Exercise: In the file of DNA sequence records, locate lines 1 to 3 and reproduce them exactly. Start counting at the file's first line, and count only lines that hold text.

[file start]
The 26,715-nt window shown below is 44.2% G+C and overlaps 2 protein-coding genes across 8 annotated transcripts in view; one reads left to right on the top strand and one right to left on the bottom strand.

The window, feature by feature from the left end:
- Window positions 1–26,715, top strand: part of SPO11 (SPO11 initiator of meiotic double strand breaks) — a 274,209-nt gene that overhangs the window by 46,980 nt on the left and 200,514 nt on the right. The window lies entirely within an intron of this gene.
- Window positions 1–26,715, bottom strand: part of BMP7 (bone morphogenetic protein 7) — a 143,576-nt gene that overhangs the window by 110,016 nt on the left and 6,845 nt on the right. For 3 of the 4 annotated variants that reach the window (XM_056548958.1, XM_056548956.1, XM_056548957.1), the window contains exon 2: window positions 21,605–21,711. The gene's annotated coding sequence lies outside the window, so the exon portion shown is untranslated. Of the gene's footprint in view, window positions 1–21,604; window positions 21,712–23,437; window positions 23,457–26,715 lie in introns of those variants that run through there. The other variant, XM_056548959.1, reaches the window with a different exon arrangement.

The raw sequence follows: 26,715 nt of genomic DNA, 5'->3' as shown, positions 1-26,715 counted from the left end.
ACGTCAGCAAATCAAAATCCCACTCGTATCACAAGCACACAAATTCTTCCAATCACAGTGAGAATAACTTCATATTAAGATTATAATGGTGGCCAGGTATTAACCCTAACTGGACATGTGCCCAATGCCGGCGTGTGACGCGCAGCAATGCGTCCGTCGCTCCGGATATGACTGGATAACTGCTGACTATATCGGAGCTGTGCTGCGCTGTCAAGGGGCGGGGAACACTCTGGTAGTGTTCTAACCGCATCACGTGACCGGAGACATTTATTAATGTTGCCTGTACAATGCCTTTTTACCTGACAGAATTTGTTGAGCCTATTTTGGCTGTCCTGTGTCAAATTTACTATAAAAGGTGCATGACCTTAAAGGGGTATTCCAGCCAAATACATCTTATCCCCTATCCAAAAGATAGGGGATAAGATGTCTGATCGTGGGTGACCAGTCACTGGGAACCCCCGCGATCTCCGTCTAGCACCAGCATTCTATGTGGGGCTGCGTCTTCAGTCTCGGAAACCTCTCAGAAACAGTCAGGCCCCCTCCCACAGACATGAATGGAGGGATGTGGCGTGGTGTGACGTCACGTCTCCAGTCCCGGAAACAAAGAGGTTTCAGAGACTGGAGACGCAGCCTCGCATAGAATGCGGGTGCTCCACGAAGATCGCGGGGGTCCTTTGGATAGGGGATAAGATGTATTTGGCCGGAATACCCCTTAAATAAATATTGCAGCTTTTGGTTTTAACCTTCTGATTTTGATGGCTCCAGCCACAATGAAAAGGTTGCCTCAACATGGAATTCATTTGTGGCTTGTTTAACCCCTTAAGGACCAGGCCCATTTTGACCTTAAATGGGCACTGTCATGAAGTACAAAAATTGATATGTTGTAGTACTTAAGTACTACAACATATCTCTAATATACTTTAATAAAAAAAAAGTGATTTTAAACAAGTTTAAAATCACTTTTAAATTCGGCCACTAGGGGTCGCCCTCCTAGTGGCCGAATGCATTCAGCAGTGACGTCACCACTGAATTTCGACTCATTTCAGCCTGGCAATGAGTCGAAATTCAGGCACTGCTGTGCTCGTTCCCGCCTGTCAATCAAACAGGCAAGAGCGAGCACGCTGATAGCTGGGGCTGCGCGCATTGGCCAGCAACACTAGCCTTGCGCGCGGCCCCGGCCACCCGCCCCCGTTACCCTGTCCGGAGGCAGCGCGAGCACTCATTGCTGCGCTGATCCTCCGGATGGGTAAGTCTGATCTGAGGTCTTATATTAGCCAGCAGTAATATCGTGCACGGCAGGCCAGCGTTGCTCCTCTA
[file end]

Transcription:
The 26,715-nt window shown below is 44.2% G+C and overlaps 2 protein-coding genes across 8 annotated transcripts in view; one reads left to right on the top strand and one right to left on the bottom strand.

The window, feature by feature from the left end:
- Window positions 1–26,715, top strand: part of SPO11 (SPO11 initiator of meiotic double strand breaks) — a 274,209-nt gene that overhangs the window by 46,980 nt on the left and 200,514 nt on the right. The window lies entirely within an intron of this gene.